Congressional Democrats and the White House are eager to reverse the cuts, and many defense hawk Republicans would like to as well. But there have been no fruitful negotiations between the White House and House GOP leaders.

Negotiations between White House officials and a small group of Senate Republicans collapsed last month over familiar disagreements on tax increases and cuts to popular federal benefit programs.

Without a deal, those automatic spending cuts could become entrenched through all of next year and possibly into the next several years.

A 2011 agreement called for a total budget of $1.058 trillion next year to operate federal agencies. The automatic spending cuts were triggered by failing to follow up with further deficit cuts by curbing benefit increases, raising taxes or both would pare that figure by $91 billion, to $967 billion for the 2014 budget year.

A comparable spending figure for the soon-to-be-completed 2013 budget year is about $988 billion. The additional cuts looming next year come almost entirely from defense.

The administration wants Congress to raise the $16.7 trillion cap on its borrowing authority.

That legislation could be even more vexing because Boehner and Tea Party Republicans see it as leverage to force further spending cuts or other GOP priorities into law.

Obama agreed in 2011 to Boehner's demand that spending cuts equal the size of the debt limit increase, but the president says he won't do it again. Republican leaders say such a "clean" debt limit increase that Obama wants is a nonstarter.

An immigration overhaul could get lost in the shuffle.

The Senate in June passed a broad bill that would allow millions of immigrants now in the country illegally to stay, work and eventually acquire citizenship. House Republicans reject what they call a special path to citizenship in the Senate bill and favor a piecemeal approach that begins with better securing U.S. borders before excusing most people who entered the country illegally or overstayed their visas from being deported.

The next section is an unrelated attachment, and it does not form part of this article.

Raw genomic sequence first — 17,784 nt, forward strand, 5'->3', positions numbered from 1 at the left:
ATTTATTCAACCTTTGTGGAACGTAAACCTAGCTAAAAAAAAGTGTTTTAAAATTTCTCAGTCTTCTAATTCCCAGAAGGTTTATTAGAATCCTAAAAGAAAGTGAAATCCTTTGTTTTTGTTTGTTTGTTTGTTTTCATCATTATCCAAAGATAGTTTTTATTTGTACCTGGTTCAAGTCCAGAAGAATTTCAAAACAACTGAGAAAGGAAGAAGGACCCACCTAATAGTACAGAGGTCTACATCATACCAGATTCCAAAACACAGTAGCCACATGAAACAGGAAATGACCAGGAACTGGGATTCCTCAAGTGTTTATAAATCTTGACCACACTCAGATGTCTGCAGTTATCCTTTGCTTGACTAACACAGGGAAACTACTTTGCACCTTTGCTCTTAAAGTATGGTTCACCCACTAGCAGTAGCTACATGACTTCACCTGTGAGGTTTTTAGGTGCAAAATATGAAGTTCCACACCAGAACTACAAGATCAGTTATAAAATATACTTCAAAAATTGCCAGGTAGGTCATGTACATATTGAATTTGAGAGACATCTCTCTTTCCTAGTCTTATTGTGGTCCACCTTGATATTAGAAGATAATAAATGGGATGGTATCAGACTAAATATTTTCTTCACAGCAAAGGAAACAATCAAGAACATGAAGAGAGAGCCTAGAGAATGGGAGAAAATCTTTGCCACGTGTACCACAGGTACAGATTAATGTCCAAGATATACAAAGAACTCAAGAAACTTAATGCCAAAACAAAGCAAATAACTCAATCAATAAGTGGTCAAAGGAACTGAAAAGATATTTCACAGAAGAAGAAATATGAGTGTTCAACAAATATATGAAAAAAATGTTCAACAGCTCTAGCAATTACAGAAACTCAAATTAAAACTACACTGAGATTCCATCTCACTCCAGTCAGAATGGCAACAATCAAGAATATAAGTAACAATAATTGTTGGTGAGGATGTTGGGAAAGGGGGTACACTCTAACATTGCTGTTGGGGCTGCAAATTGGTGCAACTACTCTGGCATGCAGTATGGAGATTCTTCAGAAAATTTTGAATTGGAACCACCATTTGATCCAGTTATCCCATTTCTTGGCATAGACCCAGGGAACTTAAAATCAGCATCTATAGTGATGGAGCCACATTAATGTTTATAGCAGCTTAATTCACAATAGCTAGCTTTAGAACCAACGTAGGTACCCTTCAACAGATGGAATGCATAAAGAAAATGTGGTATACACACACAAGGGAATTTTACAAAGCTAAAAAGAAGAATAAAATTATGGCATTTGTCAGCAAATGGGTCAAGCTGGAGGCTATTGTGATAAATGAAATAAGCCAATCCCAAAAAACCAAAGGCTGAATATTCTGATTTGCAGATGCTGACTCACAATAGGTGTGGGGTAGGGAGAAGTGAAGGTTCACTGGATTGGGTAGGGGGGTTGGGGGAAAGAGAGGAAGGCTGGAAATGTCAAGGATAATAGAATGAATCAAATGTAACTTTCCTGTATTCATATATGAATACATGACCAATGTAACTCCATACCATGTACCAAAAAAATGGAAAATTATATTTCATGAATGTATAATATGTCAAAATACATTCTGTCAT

Revelations this summer about the National Security Agency's spying prompted demands from some in Congress to rein in the programs, as a series of hearings is scheduled. Leaders of the House and Senate intelligence committees face pressure from lawmakers to make changes to NSA surveillance in the longstanding authorization bills.

Lawmakers also are pushing for major changes in how the military handles cases of sexual assault in their ranks. A significant number of lawmakers want to remove commanders from the process of deciding whether serious crimes, including sexual misconduct cases, go to trial.

The Pentagon and some senior lawmakers reject that idea. A showdown is expected later this year when the Senate debates a defense policy bill.

Congress also will have to finish a farm bill before the end of the year if lawmakers want to avert the threat of milk prices doubling for consumers. Most of the current farm law expires at the end of September, but its effects won't be felt until the end of the year when dairy supports expire. Without the supports, milk prices are expected to rise.

The Associated Press contributed to this report.